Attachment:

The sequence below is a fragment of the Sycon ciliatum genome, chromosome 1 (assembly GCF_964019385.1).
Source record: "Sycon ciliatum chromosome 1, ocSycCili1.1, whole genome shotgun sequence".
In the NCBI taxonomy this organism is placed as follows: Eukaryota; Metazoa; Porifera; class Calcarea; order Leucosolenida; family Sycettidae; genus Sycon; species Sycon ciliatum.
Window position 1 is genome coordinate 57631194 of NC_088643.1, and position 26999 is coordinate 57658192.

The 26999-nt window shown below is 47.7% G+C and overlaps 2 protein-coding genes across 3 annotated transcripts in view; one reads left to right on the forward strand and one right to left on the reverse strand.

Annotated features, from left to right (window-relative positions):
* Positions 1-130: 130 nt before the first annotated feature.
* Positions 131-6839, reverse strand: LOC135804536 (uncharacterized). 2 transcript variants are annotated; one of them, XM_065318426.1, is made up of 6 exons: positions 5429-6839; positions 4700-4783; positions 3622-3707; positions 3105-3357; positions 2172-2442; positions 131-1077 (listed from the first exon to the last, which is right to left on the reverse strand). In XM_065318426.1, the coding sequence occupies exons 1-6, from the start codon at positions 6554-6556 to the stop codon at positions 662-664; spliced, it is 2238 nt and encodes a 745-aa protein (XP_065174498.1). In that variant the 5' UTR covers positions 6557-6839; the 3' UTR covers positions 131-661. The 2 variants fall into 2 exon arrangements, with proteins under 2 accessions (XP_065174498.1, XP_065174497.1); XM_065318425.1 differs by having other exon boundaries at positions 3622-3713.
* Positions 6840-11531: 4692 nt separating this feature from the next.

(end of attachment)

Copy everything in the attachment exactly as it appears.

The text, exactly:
The sequence below is a fragment of the Sycon ciliatum genome, chromosome 1 (assembly GCF_964019385.1).
Source record: "Sycon ciliatum chromosome 1, ocSycCili1.1, whole genome shotgun sequence".
In the NCBI taxonomy this organism is placed as follows: Eukaryota; Metazoa; Porifera; class Calcarea; order Leucosolenida; family Sycettidae; genus Sycon; species Sycon ciliatum.
Window position 1 is genome coordinate 57631194 of NC_088643.1, and position 26999 is coordinate 57658192.

The 26999-nt window shown below is 47.7% G+C and overlaps 2 protein-coding genes across 3 annotated transcripts in view; one reads left to right on the forward strand and one right to left on the reverse strand.

Annotated features, from left to right (window-relative positions):
* Positions 1-130: 130 nt before the first annotated feature.
* Positions 131-6839, reverse strand: LOC135804536 (uncharacterized). 2 transcript variants are annotated; one of them, XM_065318426.1, is made up of 6 exons: positions 5429-6839; positions 4700-4783; positions 3622-3707; positions 3105-3357; positions 2172-2442; positions 131-1077 (listed from the first exon to the last, which is right to left on the reverse strand). In XM_065318426.1, the coding sequence occupies exons 1-6, from the start codon at positions 6554-6556 to the stop codon at positions 662-664; spliced, it is 2238 nt and encodes a 745-aa protein (XP_065174498.1). In that variant the 5' UTR covers positions 6557-6839; the 3' UTR covers positions 131-661. The 2 variants fall into 2 exon arrangements, with proteins under 2 accessions (XP_065174498.1, XP_065174497.1); XM_065318425.1 differs by having other exon boundaries at positions 3622-3713.
* Positions 6840-11531: 4692 nt separating this feature from the next.